Borut was complicit in the spreading of this consumer-madness, "the best-paid creative mind of the Central World" as he found great success in advertising after abandoning a sputtering academic career; the societal shifts of the time had found many in the business "fleeing the advertising factories for the world of artistic idleness" -- and so: "his PhD suddenly ceased to be an insurmountable obstacle. For lack of a better choice, the service industry was willing to employ even highly educated people". He was very good at his job, and very successful; with Monika working as well, the family was well off and comfortable.
       Borut's abandoning his family does not come entirely out of the blue (except for them ...); he quit his job months earlier -- but that first step away from the compromised involvement in the new-world-order clearly wasn't enough, and, with some money saved up, he tries an apparently more radical break. Monika, taken by surprise, stumbles on, trying to adapt to life without her husband. She does quickly bring a man home -- another sort of seeker, lost in a number of ways (rather amusingly presented by Blatnik) -- but is certainly not up for a new relationship yet either; she, too, finds herself, more than anything, flummoxed by the contemporary world they live in.
       Borut's saved-up money doesn't last long, his do-gooder efforts drops in an overwhelming pond. The difficulty of making a difference sinks in fairly quickly -- and, in one of the novel's more intriguing episodes, he instead confronts the powers-that-be, meeting the powerful Chairman (who, in a nice touch, collects historical scarfs and shawls -- worn on famous, tragic occasions (Benazir Bhutto's, when she was assassinated; Jacqueline Onassis' from that car-ride in Dallas; etc.)). But the power structure is, of course, so deeply embedded that even a blow here has only limited effect.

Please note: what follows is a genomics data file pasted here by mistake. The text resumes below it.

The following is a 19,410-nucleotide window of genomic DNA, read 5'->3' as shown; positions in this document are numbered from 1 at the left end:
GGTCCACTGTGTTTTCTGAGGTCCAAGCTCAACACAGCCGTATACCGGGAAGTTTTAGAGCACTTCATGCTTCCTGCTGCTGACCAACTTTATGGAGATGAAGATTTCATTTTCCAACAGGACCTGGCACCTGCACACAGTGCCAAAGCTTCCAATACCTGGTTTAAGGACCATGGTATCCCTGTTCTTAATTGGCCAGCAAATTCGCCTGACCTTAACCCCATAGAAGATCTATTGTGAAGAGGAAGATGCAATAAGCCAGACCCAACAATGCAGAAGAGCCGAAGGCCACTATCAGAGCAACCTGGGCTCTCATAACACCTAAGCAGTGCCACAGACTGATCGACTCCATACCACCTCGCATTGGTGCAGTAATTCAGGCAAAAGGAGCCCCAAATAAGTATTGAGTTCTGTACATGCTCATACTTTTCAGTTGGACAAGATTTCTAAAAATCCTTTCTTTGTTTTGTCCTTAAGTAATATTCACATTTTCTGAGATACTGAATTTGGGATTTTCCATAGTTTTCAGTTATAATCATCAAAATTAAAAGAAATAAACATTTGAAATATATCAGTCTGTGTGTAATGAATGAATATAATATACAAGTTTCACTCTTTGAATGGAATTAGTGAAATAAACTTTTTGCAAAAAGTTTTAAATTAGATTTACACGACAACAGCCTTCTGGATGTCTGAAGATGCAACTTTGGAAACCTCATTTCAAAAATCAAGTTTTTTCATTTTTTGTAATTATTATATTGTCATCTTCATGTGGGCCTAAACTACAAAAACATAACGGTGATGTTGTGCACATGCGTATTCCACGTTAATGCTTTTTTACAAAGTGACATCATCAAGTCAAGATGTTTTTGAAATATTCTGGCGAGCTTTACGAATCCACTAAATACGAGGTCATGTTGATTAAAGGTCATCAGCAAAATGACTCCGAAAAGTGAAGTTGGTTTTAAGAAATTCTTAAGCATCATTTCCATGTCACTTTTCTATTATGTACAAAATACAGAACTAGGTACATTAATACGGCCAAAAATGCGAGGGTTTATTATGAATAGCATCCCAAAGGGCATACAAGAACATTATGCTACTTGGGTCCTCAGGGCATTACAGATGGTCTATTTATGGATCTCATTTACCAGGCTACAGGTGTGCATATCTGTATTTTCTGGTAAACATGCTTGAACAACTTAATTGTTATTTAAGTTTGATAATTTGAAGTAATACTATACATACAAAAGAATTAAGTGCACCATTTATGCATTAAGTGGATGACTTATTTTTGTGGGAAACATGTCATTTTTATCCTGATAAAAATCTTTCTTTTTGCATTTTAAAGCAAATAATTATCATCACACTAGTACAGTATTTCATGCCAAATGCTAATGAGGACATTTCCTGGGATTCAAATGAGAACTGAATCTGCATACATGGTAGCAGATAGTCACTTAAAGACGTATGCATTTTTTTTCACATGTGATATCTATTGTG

Both main characters wander through the novel in something of a daze. Blatnik titles his chapters after dances, with a twist -- 'Paralyzed Quickstep' or 'Solitary Paso Doble', for example --, and there is a dance-like flow to the narrative. So too, the main characters are partnered up with different figures in their chapters, a back and forth as they try to situate themselves that is also a constant reminder of the absent partner in what had recently been a cohesive family unit. After he leaves, Borut does communicate with Monika via e-mail on occasion, but these are soliloquies, not the start or part of conversations; Monika writes responses, but the e-mails bounce back as Borut also in this way makes an effort to remain unreachable.
       Change Me does convey the personal struggle of adapting to and resisting a world dominated by commercial forces, alone and together. Individuals float largely on their own -- even before Borut leaves: "Monika no longer had any friends, her job had taken its toll" -- and from their young boys' obsession with video games onwards, it's clear that the technological alter-world has overwhelmed much of the real one: "Online is genuine. More genuine than anywhere else. Everything's moved online. Everything".
       As one woman explains to Borut:
What's fake about a genuine choice from among created templates ? This is the kind of freedom we want
       Borut, of course, is seeking a different, greater freedom -- but is change even possible in this world any longer ? He shuts down his own machines -- and probably wiped the hard drives -- when he fled his home -- but is personal erasure even possible (or meaningful) any longer ?
       The story is nicely supported by its structure -- going full circle, and back and forth in between -- and Blatnik does present a modern-day critique that is fairly effective. A number of the episodes and encounters are particularly good -- Blatnik is better-known for his short stories, and his facility with that form shows here -- though as a whole it is not entirely satisfying, with a bit too little behind his protagonists (their portrayal impressing in the moment, but lacking some in foundation for the bigger-picture view).

- M.A.Orthofer, 17 September 2019

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Change Me: Reviews: Andrej Blatnik: Other books by Andrej Blatnik under review: Other books of interest under review:

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About the Author:

       Slovenian author Andrej Blatnik was born in 1963.

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© 2019 the complete review